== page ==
Alternative ways to say "no" to your child without triggering a meltdown or tantrum

Saying “No” without a Meltdown

May 14, 2021

As a parent or caregiver, you probably find yourself saying “No” more times in a single day (hour?) than you ever could have imagined. You don’t want to be the bad guy and your kiddo really doesn’t react well to hearing the word. In fact, some experts believe that saying “No” too frequently can desensitize your child to hearing it, making the word ineffectual when it’s really important.

Instead of triggering a meltdown over something minor, let’s save “No” for when it matters – “No, don’t hit your sibling.” “No, don’t touch the hot stove.” For those day to day (really moment to moment) requests, we’d like to offer a few alternative options that may just also help keep the peace while improving behavior.

How to Say “No” to a Child without Using the Word or Causing a Tantrum 

As adults, we use language a bit more casually than our children (especially children with Autism or other special needs) process it. We use the word “No” in a variety of contexts, and in each case, we’re usually saying something more than just “No.” Let’s look at a few ways we use the word and a few alternatives that might go over a bit better with children.

“No, not right now.” But what we’re actually saying is “Maybe later.” Any parent with a young child knows that “Maybe later,” doesn’t go over much better than “No,” so be specific. “Yes, after you put away your toys, you may watch TV.”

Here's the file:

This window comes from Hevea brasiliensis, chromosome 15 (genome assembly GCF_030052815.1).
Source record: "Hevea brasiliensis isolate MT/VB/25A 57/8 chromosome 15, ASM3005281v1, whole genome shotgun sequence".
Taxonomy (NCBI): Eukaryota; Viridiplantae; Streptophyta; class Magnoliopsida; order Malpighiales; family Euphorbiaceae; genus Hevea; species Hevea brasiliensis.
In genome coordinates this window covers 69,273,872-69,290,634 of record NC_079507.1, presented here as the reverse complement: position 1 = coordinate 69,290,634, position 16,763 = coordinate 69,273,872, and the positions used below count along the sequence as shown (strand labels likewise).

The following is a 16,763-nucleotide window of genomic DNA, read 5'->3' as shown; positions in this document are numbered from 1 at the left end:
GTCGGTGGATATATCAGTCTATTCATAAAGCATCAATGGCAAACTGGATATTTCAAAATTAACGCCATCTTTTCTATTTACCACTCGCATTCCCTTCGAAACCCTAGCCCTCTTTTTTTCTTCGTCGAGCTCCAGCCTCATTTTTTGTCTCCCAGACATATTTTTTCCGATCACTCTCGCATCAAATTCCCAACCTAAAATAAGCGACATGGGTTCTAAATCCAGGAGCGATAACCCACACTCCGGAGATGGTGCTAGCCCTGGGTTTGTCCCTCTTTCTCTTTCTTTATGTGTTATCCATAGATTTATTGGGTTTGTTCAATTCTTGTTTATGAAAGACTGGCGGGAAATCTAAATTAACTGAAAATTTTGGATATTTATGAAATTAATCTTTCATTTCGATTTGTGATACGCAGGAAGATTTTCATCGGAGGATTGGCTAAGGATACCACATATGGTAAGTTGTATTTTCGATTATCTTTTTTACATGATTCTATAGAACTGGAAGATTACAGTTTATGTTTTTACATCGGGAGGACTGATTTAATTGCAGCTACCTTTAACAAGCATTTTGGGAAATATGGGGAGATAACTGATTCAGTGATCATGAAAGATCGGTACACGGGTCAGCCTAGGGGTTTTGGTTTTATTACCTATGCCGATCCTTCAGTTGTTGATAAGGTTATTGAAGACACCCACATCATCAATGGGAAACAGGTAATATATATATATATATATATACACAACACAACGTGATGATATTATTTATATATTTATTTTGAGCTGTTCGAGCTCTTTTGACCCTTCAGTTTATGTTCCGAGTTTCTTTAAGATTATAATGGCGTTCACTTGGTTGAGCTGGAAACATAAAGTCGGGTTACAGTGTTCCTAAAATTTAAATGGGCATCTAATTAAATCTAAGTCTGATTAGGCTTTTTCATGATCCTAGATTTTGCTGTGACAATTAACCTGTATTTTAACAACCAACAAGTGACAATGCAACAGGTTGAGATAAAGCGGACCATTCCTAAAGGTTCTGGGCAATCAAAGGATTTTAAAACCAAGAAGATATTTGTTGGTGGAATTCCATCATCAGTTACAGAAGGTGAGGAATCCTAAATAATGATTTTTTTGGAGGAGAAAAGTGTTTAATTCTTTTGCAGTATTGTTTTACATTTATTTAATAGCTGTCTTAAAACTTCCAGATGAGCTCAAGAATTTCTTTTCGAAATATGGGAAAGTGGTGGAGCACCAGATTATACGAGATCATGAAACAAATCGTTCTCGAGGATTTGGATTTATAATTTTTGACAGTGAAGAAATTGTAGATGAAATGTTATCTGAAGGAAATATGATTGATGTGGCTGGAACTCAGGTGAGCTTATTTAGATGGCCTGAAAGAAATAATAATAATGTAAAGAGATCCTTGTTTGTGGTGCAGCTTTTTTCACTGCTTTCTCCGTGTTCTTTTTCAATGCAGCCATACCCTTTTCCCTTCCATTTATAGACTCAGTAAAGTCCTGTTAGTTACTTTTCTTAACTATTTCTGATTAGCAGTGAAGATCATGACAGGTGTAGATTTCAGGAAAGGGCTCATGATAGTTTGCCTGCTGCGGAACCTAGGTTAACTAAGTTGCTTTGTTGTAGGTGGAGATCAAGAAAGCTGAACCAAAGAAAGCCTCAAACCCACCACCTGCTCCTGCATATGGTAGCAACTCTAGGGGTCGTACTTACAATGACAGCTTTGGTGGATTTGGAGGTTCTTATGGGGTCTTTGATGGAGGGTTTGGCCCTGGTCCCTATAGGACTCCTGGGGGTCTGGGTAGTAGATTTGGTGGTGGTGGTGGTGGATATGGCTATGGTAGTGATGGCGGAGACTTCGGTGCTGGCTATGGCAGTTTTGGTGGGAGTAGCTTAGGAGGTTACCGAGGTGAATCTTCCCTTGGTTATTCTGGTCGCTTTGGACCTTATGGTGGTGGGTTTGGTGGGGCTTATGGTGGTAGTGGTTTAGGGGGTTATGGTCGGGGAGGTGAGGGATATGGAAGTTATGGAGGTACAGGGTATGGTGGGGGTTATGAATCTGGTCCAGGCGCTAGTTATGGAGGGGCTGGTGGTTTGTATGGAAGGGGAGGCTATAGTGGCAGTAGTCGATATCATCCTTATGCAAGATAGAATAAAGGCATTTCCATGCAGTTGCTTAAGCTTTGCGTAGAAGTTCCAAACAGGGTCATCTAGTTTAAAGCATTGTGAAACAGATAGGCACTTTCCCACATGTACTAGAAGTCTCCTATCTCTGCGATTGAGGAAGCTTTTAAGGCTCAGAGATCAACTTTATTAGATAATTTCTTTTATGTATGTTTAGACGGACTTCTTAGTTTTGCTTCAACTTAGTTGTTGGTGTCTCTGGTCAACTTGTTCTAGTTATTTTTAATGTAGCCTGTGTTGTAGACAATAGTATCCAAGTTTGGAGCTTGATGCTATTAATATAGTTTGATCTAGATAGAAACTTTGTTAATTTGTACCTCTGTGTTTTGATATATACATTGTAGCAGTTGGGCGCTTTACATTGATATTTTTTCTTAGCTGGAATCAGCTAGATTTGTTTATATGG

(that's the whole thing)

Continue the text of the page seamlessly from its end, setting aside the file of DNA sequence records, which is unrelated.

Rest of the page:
“No, don’t do that!” This is a great opportunity to give alternatives. Instead of “No, don’t jump on the couch,” try “You may play with your toys on the couch or go outside to jump.” Or, give a straightforward direction, “Please go outside to jump and run.”

“No, I don’t think so. That’s not a good idea.” As adults, we totally understand this sentence. For kids, it sounds like there’s some room to negotiate. And maybe this is a perfect opportunity to develop some problem-solving skills. Instead of the above, give your child a chance to propose a solution. “I need to clean up after dinner and you want to go play together, can you come up with a solution that works for us both?”

Saying what we really mean (beyond “No”) takes practice. It’s a tough skill to master, but it can save a meltdown or two and help keep you and your child’s day on the rails. As Innovative Behavior Options, our goal is to increase adaptive skills and decrease potential maladaptive behaviors. To learn about our approach to ABA therapy, give us a call at 770-250-0093 or check out our website.


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